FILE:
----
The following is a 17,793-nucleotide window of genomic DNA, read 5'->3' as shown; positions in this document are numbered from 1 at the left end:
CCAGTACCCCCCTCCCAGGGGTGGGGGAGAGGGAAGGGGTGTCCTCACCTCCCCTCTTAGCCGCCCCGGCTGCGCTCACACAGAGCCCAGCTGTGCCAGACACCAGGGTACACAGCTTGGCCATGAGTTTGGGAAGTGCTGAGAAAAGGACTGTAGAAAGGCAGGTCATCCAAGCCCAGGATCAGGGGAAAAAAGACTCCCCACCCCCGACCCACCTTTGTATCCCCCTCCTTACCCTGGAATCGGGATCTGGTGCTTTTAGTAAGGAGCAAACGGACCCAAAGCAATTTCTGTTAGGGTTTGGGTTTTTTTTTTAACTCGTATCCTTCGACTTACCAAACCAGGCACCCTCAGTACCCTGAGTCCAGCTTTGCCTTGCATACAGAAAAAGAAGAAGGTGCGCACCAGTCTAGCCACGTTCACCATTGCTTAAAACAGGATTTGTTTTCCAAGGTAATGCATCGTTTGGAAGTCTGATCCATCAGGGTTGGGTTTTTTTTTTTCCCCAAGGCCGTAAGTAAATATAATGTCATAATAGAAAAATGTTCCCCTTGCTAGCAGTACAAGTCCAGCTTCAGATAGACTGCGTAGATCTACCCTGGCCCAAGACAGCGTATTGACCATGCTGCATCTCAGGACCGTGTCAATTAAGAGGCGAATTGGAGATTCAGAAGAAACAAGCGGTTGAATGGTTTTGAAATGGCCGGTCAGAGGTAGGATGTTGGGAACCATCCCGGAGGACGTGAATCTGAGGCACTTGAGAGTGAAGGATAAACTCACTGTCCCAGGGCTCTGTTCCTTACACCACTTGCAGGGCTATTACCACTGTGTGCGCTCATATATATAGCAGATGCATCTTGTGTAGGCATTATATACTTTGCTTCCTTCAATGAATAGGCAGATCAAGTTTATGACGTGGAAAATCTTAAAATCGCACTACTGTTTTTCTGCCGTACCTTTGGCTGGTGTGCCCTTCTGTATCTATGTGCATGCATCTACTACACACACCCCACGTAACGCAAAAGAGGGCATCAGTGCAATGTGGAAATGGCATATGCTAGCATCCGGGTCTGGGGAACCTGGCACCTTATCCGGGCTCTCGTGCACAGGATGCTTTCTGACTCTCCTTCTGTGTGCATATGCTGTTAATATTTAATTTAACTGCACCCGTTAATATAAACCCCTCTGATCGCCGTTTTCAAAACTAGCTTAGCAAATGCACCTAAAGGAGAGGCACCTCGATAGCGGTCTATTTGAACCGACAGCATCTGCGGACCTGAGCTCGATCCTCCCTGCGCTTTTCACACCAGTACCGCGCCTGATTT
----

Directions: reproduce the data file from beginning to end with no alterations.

The following is a 17,793-nucleotide window of genomic DNA, read 5'->3' as shown; positions in this document are numbered from 1 at the left end:
CCAGTACCCCCCTCCCAGGGGTGGGGGAGAGGGAAGGGGTGTCCTCACCTCCCCTCTTAGCCGCCCCGGCTGCGCTCACACAGAGCCCAGCTGTGCCAGACACCAGGGTACACAGCTTGGCCATGAGTTTGGGAAGTGCTGAGAAAAGGACTGTAGAAAGGCAGGTCATCCAAGCCCAGGATCAGGGGAAAAAAGACTCCCCACCCCCGACCCACCTTTGTATCCCCCTCCTTACCCTGGAATCGGGATCTGGTGCTTTTAGTAAGGAGCAAACGGACCCAAAGCAATTTCTGTTAGGGTTTGGGTTTTTTTTTTAACTCGTATCCTTCGACTTACCAAACCAGGCACCCTCAGTACCCTGAGTCCAGCTTTGCCTTGCATACAGAAAAAGAAGAAGGTGCGCACCAGTCTAGCCACGTTCACCATTGCTTAAAACAGGATTTGTTTTCCAAGGTAATGCATCGTTTGGAAGTCTGATCCATCAGGGTTGGGTTTTTTTTTTTCCCCAAGGCCGTAAGTAAATATAATGTCATAATAGAAAAATGTTCCCCTTGCTAGCAGTACAAGTCCAGCTTCAGATAGACTGCGTAGATCTACCCTGGCCCAAGACAGCGTATTGACCATGCTGCATCTCAGGACCGTGTCAATTAAGAGGCGAATTGGAGATTCAGAAGAAACAAGCGGTTGAATGGTTTTGAAATGGCCGGTCAGAGGTAGGATGTTGGGAACCATCCCGGAGGACGTGAATCTGAGGCACTTGAGAGTGAAGGATAAACTCACTGTCCCAGGGCTCTGTTCCTTACACCACTTGCAGGGCTATTACCACTGTGTGCGCTCATATATATAGCAGATGCATCTTGTGTAGGCATTATATACTTTGCTTCCTTCAATGAATAGGCAGATCAAGTTTATGACGTGGAAAATCTTAAAATCGCACTACTGTTTTTCTGCCGTACCTTTGGCTGGTGTGCCCTTCTGTATCTATGTGCATGCATCTACTACACACACCCCACGTAACGCAAAAGAGGGCATCAGTGCAATGTGGAAATGGCATATGCTAGCATCCGGGTCTGGGGAACCTGGCACCTTATCCGGGCTCTCGTGCACAGGATGCTTTCTGACTCTCCTTCTGTGTGCATATGCTGTTAATATTTAATTTAACTGCACCCGTTAATATAAACCCCTCTGATCGCCGTTTTCAAAACTAGCTTAGCAAATGCACCTAAAGGAGAGGCACCTCGATAGCGGTCTATTTGAACCGACAGCATCTGCGGACCTGAGCTCGATCCTCCCTGCGCTTTTCACACCAGTACCGCGCCTGATTT